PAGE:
Recent research finds that some consumers in developing countries may face a dilemma when deciding between globalized brands from developed countries or local brands. For example, Fong, Chang, Lin, and Chen (2022) find that emerging market consumers may face the dilemma of either purchasing non-western products to adhere to social expectations or purchasing western products due to their perceived superiority. This current article proposes that in BOP markets, consumers may face similar dilemmas that juxtapose AEDC and animosity for developed country brands. Specifically, those with higher levels of AEDC have been shown to respond more favorably to developed country firms and brands (Batra et al., 2000; Randrianasolo, 2017, 2018). Contrarily, animosity negatively impacts consumer willingness to purchase brands (Chan, Chan, & Leung, 2010). Thus, international marketers seeking to expand their brands into BOP markets should employ the constructs of AEDC and animosity towards developed countries as important components of their market studies before electing to employ either a global or localized brand positioning strategy. Below, three practical steps are proposed to effectively select the appropriate brand positioning strategy.

Step 1 entails international marketing managers conducting market research to investigate levels of AEDC and animosity toward developed countries in the BOP market of expansion. This step may require both quantitative and qualitative market research as well as the collection of both primary and secondary data. Further, in this step, international marketing managers should seek to gain an understanding of any history of colonization, any anti-globalization sentiments, or any other major negative perceptions toward foreign countries within the market since these factors drive animosity toward developed countries.

Step 2 entails segmentation and targeting based on the understanding of AEDC and animosity levels gained from step 1. In this step, international marketing managers should utilize the two constructs as psychographic segmentation variables in the market segmentation process. Once the market is segmented with these variables, the insight gained from step 1 can be utilized to evaluate segment attractiveness in the targeting process. Specifically, an understanding of the segments of the market that have higher AEDC and those that have animosity towards developed countries can aid international marketing managers in selecting which segments are most attractive to focus marketing efforts on, and thus which to target.

In the third and final step, the value proposition of the offering should be constructed based on the psychographic makeup of the consumer segment, and thus global or local brand positioning is elected in this step. Particularly, if the target market segment that was selected in step 2 has higher levels of AEDC, then a global branding strategy should be elected and the value proposition should reflect this election, yet if the target market segment has higher animosity levels, then a localized branding strategy should be elected. This three-step process is shown in Figure 1.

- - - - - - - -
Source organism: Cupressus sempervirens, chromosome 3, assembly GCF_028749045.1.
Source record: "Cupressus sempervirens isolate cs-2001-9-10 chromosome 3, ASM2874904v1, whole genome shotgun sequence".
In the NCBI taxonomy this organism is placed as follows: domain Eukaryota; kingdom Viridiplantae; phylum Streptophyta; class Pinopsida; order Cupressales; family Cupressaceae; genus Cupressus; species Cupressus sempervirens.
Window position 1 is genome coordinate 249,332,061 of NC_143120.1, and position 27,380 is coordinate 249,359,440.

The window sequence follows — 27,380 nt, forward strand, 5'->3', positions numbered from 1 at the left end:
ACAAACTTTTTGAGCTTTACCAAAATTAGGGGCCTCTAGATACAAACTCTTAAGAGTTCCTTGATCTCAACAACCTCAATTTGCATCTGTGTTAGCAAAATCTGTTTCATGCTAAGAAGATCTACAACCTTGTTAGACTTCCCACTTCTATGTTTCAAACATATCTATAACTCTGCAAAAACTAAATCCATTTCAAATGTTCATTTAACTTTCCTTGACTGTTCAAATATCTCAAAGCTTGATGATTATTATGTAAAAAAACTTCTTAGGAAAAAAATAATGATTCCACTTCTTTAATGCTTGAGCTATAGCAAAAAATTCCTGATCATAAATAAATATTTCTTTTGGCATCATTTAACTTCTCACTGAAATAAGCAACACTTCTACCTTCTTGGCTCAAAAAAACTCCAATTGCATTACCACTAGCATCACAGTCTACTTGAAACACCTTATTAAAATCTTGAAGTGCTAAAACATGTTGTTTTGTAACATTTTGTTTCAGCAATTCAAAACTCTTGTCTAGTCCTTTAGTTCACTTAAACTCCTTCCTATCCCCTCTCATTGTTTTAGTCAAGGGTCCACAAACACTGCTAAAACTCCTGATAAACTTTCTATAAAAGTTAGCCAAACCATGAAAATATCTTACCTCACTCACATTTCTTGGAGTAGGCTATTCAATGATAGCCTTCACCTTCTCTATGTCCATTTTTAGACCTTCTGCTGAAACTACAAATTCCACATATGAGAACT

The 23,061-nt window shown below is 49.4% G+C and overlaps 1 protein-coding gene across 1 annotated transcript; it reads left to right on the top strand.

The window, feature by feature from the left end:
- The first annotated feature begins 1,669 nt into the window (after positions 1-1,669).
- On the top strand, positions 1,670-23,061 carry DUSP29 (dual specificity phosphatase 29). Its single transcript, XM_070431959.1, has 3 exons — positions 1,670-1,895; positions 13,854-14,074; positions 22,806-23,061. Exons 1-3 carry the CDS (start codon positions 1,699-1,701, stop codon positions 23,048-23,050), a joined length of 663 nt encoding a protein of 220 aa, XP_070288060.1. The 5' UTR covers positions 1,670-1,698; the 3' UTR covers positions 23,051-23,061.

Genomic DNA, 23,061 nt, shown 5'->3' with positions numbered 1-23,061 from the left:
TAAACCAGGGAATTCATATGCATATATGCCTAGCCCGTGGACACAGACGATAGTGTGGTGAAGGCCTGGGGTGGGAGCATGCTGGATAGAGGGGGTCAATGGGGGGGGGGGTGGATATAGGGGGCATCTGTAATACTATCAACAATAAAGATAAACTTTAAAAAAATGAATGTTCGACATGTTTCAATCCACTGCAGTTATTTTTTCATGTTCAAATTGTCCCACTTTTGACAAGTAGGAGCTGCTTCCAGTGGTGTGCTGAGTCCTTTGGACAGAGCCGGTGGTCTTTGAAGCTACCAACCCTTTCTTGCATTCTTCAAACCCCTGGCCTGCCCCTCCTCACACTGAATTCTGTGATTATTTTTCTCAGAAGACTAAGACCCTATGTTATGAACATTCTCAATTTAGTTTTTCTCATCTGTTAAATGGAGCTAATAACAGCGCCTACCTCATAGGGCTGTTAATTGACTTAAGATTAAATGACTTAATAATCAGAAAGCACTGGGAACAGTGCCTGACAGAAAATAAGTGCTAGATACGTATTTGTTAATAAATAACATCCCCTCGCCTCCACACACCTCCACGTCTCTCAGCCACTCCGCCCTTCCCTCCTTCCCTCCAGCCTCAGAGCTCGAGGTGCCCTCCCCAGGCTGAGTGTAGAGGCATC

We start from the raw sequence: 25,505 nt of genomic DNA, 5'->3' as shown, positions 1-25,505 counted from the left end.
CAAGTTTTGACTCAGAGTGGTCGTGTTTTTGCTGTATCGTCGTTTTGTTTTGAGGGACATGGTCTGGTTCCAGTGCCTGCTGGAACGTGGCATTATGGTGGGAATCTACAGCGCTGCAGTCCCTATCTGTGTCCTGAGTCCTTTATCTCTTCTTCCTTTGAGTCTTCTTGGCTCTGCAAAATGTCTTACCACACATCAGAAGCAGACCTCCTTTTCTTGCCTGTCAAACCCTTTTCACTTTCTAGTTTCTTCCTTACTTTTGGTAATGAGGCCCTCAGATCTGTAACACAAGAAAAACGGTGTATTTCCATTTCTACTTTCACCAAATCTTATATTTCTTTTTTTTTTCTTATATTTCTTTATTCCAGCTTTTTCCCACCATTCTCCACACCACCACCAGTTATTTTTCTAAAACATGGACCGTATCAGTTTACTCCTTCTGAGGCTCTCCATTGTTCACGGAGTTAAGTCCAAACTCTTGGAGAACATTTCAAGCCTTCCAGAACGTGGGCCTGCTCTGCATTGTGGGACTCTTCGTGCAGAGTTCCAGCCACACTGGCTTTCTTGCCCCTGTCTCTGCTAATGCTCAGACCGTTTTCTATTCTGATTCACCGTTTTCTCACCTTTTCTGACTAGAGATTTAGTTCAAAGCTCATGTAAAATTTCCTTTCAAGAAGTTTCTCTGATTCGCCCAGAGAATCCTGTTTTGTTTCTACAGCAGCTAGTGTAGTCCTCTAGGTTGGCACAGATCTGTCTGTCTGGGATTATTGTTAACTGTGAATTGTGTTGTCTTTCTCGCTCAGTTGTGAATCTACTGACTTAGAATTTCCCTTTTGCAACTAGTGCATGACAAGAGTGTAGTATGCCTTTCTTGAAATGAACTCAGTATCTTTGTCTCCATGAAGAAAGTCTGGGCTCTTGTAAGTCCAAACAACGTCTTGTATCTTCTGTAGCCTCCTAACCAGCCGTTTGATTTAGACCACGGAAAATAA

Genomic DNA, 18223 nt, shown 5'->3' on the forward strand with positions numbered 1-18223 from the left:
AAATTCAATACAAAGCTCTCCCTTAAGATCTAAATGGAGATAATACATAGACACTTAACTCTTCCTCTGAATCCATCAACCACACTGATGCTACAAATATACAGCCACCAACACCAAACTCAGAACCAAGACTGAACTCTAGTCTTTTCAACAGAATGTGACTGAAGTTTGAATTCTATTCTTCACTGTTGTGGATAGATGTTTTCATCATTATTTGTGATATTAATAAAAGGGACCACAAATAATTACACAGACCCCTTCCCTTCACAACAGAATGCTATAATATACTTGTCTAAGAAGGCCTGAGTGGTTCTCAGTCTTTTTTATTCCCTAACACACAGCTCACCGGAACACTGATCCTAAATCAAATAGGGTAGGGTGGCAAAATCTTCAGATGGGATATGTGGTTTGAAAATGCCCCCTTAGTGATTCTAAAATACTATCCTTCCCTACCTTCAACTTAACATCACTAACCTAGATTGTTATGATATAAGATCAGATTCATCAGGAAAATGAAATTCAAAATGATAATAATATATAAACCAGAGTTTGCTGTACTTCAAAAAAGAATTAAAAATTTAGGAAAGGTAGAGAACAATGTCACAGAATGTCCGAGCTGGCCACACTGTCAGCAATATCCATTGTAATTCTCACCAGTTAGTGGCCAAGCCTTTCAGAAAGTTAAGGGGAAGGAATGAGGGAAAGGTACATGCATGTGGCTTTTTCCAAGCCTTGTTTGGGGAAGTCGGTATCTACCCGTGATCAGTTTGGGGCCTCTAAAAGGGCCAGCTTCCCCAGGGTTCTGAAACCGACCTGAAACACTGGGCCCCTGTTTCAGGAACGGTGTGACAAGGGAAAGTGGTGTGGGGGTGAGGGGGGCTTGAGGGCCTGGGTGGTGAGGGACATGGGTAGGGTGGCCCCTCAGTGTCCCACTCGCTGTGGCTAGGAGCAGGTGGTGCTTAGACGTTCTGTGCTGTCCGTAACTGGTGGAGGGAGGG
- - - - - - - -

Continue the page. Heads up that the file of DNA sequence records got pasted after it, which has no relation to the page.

Figure 1
Figure 1.Proposed Three-Step Model

The novelty in this three-step approach is that to the author’s knowledge, the employment of animosity toward developed countries and AEDC as key psychographic variables in BOP market expansions is relatively ignored in the international marketing field. It is important to note, however, that the effects of these two constructs in BOP markets may be different for MNEs in comparison to small to medium-sized enterprises (SMEs). Particularly, MNEs may have brands that are well-known throughout the world (e.g., Disney, Nike, Apple, etc.) and are well-understood by BOP consumers to represent developed country lifestyles. The emergence of a global consumer culture due to globalization has enabled the exposure of global brands to reach more markets than ever before (Randrianasolo, 2017). Many such global brands are associated with MNEs rather than SMEs, and therefore the influence of AEDC and animosity on purchase intentions may be stronger for MNEs than SMEs. Practically, international marketing managers in MNEs should understand that the effects of the focal constructs may be stronger for their brands than those for SME brands, making it more imperative for such managers to appropriately understand the consumer groups within BOP markets of expansion.

The insights of this article are particularly relevant regarding MNEs’ opportunities and responsibility to lead global sustainable development initiatives in developing countries (Ghauri, 2022; Ku, 2022). As MNEs seek to address such sustainable development issues, insight into the psychology of BOP consumer stakeholders may be valuable, particularly regarding electing global versus local positioning. Further, since customer-based organizational reputation can impact valuable outcomes (Agarwal & Osiyevskyy, 2021; Harvey, 2021), insight into BOP consumer psychology would prove crucial to building this strategic asset. Finally, although anti-globalization sentiments have increased in recent years, recent insights indicate that economic de-globalization is not occurring (Grosse, Gamso, & Nelson, 2022). Thus, as MNEs continue expanding, insight on global versus local brand positioning strategies in BOP markets remains relevant.


This article’s proposed framework first indicates that BOP consumers are not a monolith. Particularly, in some BOP markets AEDC may be high, whereas animosity toward developed countries may be high in others. Encompassing 4–5 billion people, the BOP includes consumers from different histories, territories, countries, and environments. Thus, there is no one strategy that works with BOP consumers. This article proposes thus that for international marketing managers to successfully expand into BOP markets, (1) levels of the two focal constructs should be understood, and (2) this knowledge should inform brand strategies regarding global or local positioning.

About the Author

Arilova A. Randrianasolo, PhD, is an associate professor of marketing and the chair of the marketing department at Butler University’s Lacy School of Business. He received his PhD in Marketing and International Business from Saint Louis University. His research focuses on base of the pyramid markets, organizational legitimacy, and cultural intelligence. He has taught courses such as international marketing, marketing analytics, introduction to marketing management, and digital marketing at the undergraduate and graduate levels.